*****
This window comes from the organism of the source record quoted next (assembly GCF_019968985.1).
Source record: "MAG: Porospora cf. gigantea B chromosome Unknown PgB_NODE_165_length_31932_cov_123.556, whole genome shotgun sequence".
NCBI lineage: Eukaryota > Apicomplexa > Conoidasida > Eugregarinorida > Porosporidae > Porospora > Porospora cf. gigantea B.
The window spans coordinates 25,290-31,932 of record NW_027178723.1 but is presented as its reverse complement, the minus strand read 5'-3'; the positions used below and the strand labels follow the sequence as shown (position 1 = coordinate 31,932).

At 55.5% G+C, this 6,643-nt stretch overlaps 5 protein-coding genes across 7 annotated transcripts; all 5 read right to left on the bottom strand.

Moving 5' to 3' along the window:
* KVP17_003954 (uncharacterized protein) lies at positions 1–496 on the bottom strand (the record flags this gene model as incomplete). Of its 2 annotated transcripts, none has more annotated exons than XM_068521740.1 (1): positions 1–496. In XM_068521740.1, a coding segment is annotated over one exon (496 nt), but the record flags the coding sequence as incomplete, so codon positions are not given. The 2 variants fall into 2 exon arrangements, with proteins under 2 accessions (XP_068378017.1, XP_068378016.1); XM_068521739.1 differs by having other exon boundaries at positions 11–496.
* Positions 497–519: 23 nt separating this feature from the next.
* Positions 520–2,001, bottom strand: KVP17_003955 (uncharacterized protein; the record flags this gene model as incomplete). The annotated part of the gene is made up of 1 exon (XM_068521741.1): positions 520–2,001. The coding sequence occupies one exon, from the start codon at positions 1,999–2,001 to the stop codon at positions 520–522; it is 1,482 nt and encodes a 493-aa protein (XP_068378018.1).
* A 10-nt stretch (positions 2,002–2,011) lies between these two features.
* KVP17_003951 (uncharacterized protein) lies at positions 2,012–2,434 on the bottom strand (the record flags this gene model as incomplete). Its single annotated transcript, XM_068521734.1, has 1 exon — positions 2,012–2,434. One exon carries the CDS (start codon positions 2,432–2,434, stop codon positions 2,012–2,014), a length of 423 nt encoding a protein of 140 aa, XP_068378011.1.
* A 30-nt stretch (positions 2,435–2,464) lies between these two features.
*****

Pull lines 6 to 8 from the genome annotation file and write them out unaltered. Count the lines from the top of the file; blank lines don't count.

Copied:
Moving 5' to 3' along the window:
* KVP17_003954 (uncharacterized protein) lies at positions 1–496 on the bottom strand (the record flags this gene model as incomplete). Of its 2 annotated transcripts, none has more annotated exons than XM_068521740.1 (1): positions 1–496. In XM_068521740.1, a coding segment is annotated over one exon (496 nt), but the record flags the coding sequence as incomplete, so codon positions are not given. The 2 variants fall into 2 exon arrangements, with proteins under 2 accessions (XP_068378017.1, XP_068378016.1); XM_068521739.1 differs by having other exon boundaries at positions 11–496.
* Positions 497–519: 23 nt separating this feature from the next.